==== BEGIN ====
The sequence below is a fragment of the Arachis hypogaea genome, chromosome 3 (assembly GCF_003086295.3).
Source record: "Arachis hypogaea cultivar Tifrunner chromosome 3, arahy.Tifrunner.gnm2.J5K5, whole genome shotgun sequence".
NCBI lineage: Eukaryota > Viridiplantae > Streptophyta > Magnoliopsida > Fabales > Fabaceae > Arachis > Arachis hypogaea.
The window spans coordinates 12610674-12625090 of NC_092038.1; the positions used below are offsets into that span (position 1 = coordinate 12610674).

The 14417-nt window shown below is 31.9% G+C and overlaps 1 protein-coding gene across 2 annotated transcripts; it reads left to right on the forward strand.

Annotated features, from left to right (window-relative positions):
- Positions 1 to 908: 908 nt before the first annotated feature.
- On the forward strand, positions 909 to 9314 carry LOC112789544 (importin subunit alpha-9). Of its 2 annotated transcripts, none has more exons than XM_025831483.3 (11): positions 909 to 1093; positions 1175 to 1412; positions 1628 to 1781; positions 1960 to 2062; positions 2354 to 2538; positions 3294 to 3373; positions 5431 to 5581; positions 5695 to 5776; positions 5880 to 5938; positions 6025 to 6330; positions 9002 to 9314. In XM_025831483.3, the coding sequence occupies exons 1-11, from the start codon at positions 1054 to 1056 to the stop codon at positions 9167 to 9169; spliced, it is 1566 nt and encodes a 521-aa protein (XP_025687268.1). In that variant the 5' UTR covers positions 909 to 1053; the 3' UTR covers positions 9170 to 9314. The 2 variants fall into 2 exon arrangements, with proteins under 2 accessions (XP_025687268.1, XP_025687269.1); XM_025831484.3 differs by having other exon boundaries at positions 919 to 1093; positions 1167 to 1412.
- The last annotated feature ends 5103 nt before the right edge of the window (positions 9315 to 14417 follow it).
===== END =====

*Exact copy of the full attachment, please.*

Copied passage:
The sequence below is a fragment of the Arachis hypogaea genome, chromosome 3 (assembly GCF_003086295.3).
Source record: "Arachis hypogaea cultivar Tifrunner chromosome 3, arahy.Tifrunner.gnm2.J5K5, whole genome shotgun sequence".
NCBI lineage: Eukaryota > Viridiplantae > Streptophyta > Magnoliopsida > Fabales > Fabaceae > Arachis > Arachis hypogaea.
The window spans coordinates 12610674-12625090 of NC_092038.1; the positions used below are offsets into that span (position 1 = coordinate 12610674).

The 14417-nt window shown below is 31.9% G+C and overlaps 1 protein-coding gene across 2 annotated transcripts; it reads left to right on the forward strand.

Annotated features, from left to right (window-relative positions):
- Positions 1 to 908: 908 nt before the first annotated feature.
- On the forward strand, positions 909 to 9314 carry LOC112789544 (importin subunit alpha-9). Of its 2 annotated transcripts, none has more exons than XM_025831483.3 (11): positions 909 to 1093; positions 1175 to 1412; positions 1628 to 1781; positions 1960 to 2062; positions 2354 to 2538; positions 3294 to 3373; positions 5431 to 5581; positions 5695 to 5776; positions 5880 to 5938; positions 6025 to 6330; positions 9002 to 9314. In XM_025831483.3, the coding sequence occupies exons 1-11, from the start codon at positions 1054 to 1056 to the stop codon at positions 9167 to 9169; spliced, it is 1566 nt and encodes a 521-aa protein (XP_025687268.1). In that variant the 5' UTR covers positions 909 to 1053; the 3' UTR covers positions 9170 to 9314. The 2 variants fall into 2 exon arrangements, with proteins under 2 accessions (XP_025687268.1, XP_025687269.1); XM_025831484.3 differs by having other exon boundaries at positions 919 to 1093; positions 1167 to 1412.
- The last annotated feature ends 5103 nt before the right edge of the window (positions 9315 to 14417 follow it).